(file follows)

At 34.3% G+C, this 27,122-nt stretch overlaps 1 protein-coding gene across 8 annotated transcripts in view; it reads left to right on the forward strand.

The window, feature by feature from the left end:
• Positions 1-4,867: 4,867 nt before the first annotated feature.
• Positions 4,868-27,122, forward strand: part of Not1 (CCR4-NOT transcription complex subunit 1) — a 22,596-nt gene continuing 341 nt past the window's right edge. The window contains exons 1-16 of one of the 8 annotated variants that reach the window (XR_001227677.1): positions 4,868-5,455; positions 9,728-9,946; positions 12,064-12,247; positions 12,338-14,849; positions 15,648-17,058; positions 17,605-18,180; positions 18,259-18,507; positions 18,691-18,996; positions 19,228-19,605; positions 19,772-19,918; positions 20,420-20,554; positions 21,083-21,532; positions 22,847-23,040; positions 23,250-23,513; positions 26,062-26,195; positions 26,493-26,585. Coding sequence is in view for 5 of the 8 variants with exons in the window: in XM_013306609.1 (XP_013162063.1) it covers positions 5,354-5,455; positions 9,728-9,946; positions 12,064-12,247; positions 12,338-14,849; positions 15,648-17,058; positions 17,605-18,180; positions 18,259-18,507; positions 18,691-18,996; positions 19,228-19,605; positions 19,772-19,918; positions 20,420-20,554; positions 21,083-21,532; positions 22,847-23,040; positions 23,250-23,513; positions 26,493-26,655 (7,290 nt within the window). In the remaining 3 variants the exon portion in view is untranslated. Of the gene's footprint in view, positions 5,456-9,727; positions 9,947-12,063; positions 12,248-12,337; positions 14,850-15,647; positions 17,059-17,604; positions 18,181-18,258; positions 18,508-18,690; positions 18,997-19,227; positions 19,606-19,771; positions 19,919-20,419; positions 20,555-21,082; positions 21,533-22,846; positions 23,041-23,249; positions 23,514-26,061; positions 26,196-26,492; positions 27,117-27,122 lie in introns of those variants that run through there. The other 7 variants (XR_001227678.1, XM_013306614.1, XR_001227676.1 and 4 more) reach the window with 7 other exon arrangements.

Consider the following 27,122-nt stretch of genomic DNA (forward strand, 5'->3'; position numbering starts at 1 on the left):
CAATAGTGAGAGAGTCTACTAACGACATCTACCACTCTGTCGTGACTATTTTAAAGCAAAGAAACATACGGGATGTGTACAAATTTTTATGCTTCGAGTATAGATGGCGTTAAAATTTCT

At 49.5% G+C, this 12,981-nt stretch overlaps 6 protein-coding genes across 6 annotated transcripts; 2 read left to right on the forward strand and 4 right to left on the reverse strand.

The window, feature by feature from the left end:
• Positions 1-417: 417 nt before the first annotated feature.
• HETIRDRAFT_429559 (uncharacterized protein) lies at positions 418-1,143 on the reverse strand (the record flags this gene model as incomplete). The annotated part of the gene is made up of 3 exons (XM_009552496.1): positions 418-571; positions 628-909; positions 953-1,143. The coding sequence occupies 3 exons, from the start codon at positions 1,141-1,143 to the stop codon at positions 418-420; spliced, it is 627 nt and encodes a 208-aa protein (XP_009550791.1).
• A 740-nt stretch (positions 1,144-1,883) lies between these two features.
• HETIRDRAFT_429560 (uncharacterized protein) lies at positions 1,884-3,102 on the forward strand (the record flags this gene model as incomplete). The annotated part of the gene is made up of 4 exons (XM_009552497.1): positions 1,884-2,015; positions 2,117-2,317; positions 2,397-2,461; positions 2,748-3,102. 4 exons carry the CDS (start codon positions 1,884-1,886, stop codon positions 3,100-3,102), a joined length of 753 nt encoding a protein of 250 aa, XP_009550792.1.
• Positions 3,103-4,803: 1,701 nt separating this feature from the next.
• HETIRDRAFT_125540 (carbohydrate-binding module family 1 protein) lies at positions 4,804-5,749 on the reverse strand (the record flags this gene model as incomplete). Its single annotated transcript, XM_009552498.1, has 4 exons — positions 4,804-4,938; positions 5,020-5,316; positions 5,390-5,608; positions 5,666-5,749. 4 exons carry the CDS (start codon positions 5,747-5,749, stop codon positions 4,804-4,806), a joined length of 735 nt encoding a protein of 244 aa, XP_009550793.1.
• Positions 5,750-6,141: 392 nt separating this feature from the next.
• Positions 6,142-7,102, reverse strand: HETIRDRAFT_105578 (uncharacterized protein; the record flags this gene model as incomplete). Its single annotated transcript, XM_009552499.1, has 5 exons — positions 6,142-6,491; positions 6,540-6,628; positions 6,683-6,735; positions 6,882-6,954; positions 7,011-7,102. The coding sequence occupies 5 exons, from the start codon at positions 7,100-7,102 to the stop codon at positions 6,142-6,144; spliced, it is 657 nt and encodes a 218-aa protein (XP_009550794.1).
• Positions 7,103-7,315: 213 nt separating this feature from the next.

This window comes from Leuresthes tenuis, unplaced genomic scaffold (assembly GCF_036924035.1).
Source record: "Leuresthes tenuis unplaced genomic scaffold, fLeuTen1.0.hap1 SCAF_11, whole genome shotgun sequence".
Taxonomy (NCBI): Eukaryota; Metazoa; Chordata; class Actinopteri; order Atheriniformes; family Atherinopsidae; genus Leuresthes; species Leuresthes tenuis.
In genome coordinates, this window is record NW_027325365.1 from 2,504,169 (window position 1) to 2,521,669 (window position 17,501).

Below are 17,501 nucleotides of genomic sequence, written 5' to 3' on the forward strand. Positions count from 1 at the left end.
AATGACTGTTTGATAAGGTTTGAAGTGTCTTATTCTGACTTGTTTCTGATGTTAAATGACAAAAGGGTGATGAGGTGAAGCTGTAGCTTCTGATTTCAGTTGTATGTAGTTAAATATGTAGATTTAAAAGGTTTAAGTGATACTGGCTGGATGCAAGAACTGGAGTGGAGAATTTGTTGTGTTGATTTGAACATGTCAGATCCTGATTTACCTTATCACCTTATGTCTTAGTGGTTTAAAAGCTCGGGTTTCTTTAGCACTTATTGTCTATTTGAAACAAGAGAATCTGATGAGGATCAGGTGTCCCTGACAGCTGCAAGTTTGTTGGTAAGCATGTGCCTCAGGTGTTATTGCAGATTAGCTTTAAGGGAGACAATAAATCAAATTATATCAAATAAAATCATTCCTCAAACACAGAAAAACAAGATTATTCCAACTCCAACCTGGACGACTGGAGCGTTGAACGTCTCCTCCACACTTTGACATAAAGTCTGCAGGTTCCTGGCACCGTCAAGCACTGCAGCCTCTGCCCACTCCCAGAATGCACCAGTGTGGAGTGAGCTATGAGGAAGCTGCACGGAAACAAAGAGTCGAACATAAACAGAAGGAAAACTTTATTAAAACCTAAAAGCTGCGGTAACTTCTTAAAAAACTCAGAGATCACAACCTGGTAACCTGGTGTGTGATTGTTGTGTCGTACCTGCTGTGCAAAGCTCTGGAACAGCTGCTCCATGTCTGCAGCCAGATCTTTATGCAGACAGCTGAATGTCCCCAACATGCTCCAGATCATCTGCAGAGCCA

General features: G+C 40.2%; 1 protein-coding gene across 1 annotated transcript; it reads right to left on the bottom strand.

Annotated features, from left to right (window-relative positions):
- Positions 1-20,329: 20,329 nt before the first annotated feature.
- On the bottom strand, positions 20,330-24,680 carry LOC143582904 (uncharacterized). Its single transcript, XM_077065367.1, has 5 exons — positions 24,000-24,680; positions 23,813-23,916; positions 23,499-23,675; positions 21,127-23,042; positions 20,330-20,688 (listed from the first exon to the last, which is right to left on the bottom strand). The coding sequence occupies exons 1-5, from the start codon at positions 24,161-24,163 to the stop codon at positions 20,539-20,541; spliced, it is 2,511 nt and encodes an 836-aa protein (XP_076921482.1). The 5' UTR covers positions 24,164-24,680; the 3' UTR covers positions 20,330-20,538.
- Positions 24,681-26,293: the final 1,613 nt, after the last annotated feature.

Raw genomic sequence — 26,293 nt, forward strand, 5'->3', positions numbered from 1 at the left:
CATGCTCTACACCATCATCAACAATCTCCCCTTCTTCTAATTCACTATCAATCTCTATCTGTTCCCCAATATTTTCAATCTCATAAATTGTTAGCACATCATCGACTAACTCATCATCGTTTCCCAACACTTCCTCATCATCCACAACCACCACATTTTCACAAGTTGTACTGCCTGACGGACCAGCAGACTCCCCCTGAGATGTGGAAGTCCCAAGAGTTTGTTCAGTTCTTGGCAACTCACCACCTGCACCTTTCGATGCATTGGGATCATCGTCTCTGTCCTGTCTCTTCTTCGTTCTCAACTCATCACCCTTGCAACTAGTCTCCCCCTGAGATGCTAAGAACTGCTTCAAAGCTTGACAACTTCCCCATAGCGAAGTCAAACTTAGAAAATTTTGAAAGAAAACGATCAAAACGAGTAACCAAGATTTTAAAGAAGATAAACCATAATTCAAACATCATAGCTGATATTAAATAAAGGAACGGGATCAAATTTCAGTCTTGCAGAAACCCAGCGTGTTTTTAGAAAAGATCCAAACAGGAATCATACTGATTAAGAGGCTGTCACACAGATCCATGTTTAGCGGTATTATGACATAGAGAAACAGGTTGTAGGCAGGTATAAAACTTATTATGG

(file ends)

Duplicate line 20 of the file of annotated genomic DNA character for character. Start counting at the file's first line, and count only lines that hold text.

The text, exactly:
Taxonomy (NCBI): Eukaryota; Metazoa; Chordata; class Actinopteri; order Atheriniformes; family Atherinopsidae; genus Leuresthes; species Leuresthes tenuis.